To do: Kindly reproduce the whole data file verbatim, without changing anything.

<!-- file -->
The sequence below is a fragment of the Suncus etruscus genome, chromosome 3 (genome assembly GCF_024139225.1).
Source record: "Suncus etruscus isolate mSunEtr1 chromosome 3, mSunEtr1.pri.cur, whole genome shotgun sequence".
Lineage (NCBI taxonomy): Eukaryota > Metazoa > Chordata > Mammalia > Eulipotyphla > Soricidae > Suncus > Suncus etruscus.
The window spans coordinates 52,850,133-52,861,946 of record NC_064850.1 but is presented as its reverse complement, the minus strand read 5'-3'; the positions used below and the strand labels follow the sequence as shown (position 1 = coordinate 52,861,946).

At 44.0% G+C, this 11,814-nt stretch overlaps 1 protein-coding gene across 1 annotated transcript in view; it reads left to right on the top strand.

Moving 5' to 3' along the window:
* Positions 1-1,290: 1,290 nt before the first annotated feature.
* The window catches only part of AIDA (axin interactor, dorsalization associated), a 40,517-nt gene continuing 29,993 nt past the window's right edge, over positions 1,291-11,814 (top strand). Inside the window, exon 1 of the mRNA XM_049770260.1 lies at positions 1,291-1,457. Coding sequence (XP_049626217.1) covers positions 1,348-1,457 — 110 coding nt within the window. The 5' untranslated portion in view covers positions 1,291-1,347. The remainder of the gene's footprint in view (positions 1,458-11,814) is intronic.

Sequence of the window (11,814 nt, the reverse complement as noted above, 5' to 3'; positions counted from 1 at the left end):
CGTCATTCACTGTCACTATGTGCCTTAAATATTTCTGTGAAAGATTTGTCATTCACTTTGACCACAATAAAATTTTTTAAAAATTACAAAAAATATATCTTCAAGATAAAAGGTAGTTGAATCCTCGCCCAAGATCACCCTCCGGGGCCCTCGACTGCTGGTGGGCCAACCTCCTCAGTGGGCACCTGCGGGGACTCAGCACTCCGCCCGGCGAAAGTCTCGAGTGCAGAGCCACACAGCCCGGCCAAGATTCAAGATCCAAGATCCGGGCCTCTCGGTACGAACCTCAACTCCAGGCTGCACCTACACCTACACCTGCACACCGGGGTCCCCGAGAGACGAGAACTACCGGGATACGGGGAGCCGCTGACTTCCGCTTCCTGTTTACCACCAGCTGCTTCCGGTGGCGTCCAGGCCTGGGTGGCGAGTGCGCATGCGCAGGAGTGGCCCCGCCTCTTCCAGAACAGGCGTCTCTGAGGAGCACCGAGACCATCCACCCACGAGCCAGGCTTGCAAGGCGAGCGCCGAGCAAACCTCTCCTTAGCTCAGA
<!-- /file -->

The sequence below is a fragment of the Suncus etruscus genome, chromosome 3 (genome assembly GCF_024139225.1).
Source record: "Suncus etruscus isolate mSunEtr1 chromosome 3, mSunEtr1.pri.cur, whole genome shotgun sequence".
Lineage (NCBI taxonomy): Eukaryota > Metazoa > Chordata > Mammalia > Eulipotyphla > Soricidae > Suncus > Suncus etruscus.
The window spans coordinates 52,850,133-52,861,946 of record NC_064850.1 but is presented as its reverse complement, the minus strand read 5'-3'; the positions used below and the strand labels follow the sequence as shown (position 1 = coordinate 52,861,946).

At 44.0% G+C, this 11,814-nt stretch overlaps 1 protein-coding gene across 1 annotated transcript in view; it reads left to right on the top strand.

Moving 5' to 3' along the window:
* Positions 1-1,290: 1,290 nt before the first annotated feature.
* The window catches only part of AIDA (axin interactor, dorsalization associated), a 40,517-nt gene continuing 29,993 nt past the window's right edge, over positions 1,291-11,814 (top strand). Inside the window, exon 1 of the mRNA XM_049770260.1 lies at positions 1,291-1,457. Coding sequence (XP_049626217.1) covers positions 1,348-1,457 — 110 coding nt within the window. The 5' untranslated portion in view covers positions 1,291-1,347. The remainder of the gene's footprint in view (positions 1,458-11,814) is intronic.

Sequence of the window (11,814 nt, the reverse complement as noted above, 5' to 3'; positions counted from 1 at the left end):
CGTCATTCACTGTCACTATGTGCCTTAAATATTTCTGTGAAAGATTTGTCATTCACTTTGACCACAATAAAATTTTTTAAAAATTACAAAAAATATATCTTCAAGATAAAAGGTAGTTGAATCCTCGCCCAAGATCACCCTCCGGGGCCCTCGACTGCTGGTGGGCCAACCTCCTCAGTGGGCACCTGCGGGGACTCAGCACTCCGCCCGGCGAAAGTCTCGAGTGCAGAGCCACACAGCCCGGCCAAGATTCAAGATCCAAGATCCGGGCCTCTCGGTACGAACCTCAACTCCAGGCTGCACCTACACCTACACCTGCACACCGGGGTCCCCGAGAGACGAGAACTACCGGGATACGGGGAGCCGCTGACTTCCGCTTCCTGTTTACCACCAGCTGCTTCCGGTGGCGTCCAGGCCTGGGTGGCGAGTGCGCATGCGCAGGAGTGGCCCCGCCTCTTCCAGAACAGGCGTCTCTGAGGAGCACCGAGACCATCCACCCACGAGCCAGGCTTGCAAGGCGAGCGCCGAGCAAACCTCTCCTTAGCTCAGA